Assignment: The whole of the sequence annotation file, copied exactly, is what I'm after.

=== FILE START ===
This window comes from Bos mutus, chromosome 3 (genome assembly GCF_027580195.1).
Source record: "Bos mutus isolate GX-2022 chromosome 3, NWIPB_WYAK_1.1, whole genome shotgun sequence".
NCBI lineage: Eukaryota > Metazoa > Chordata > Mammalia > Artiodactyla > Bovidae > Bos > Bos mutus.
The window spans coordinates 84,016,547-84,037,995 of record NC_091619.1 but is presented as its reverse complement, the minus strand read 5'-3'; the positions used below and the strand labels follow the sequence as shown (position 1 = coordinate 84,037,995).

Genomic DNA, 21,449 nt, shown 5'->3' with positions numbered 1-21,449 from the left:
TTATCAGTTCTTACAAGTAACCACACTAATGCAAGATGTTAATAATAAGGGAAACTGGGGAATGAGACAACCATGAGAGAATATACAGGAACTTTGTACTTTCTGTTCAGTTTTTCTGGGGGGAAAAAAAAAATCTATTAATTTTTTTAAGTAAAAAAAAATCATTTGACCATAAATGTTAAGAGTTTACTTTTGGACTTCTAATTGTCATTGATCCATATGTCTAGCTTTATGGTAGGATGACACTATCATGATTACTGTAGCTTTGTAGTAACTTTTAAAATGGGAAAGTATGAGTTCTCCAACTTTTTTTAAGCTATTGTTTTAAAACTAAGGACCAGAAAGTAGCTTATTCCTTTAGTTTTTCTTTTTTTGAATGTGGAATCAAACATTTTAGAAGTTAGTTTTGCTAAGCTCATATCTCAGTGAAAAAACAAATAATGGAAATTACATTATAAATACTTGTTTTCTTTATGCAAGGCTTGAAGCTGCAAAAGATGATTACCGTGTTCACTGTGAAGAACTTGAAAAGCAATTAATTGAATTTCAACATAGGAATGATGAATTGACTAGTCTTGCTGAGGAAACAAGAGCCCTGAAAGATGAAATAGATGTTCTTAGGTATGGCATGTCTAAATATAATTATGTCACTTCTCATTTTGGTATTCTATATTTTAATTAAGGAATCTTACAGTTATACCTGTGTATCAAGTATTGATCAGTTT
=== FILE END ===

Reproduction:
This window comes from Bos mutus, chromosome 3 (genome assembly GCF_027580195.1).
Source record: "Bos mutus isolate GX-2022 chromosome 3, NWIPB_WYAK_1.1, whole genome shotgun sequence".
NCBI lineage: Eukaryota > Metazoa > Chordata > Mammalia > Artiodactyla > Bovidae > Bos > Bos mutus.
The window spans coordinates 84,016,547-84,037,995 of record NC_091619.1 but is presented as its reverse complement, the minus strand read 5'-3'; the positions used below and the strand labels follow the sequence as shown (position 1 = coordinate 84,037,995).

Genomic DNA, 21,449 nt, shown 5'->3' with positions numbered 1-21,449 from the left:
TTATCAGTTCTTACAAGTAACCACACTAATGCAAGATGTTAATAATAAGGGAAACTGGGGAATGAGACAACCATGAGAGAATATACAGGAACTTTGTACTTTCTGTTCAGTTTTTCTGGGGGGAAAAAAAAAATCTATTAATTTTTTTAAGTAAAAAAAAATCATTTGACCATAAATGTTAAGAGTTTACTTTTGGACTTCTAATTGTCATTGATCCATATGTCTAGCTTTATGGTAGGATGACACTATCATGATTACTGTAGCTTTGTAGTAACTTTTAAAATGGGAAAGTATGAGTTCTCCAACTTTTTTTAAGCTATTGTTTTAAAACTAAGGACCAGAAAGTAGCTTATTCCTTTAGTTTTTCTTTTTTTGAATGTGGAATCAAACATTTTAGAAGTTAGTTTTGCTAAGCTCATATCTCAGTGAAAAAACAAATAATGGAAATTACATTATAAATACTTGTTTTCTTTATGCAAGGCTTGAAGCTGCAAAAGATGATTACCGTGTTCACTGTGAAGAACTTGAAAAGCAATTAATTGAATTTCAACATAGGAATGATGAATTGACTAGTCTTGCTGAGGAAACAAGAGCCCTGAAAGATGAAATAGATGTTCTTAGGTATGGCATGTCTAAATATAATTATGTCACTTCTCATTTTGGTATTCTATATTTTAATTAAGGAATCTTACAGTTATACCTGTGTATCAAGTATTGATCAGTTT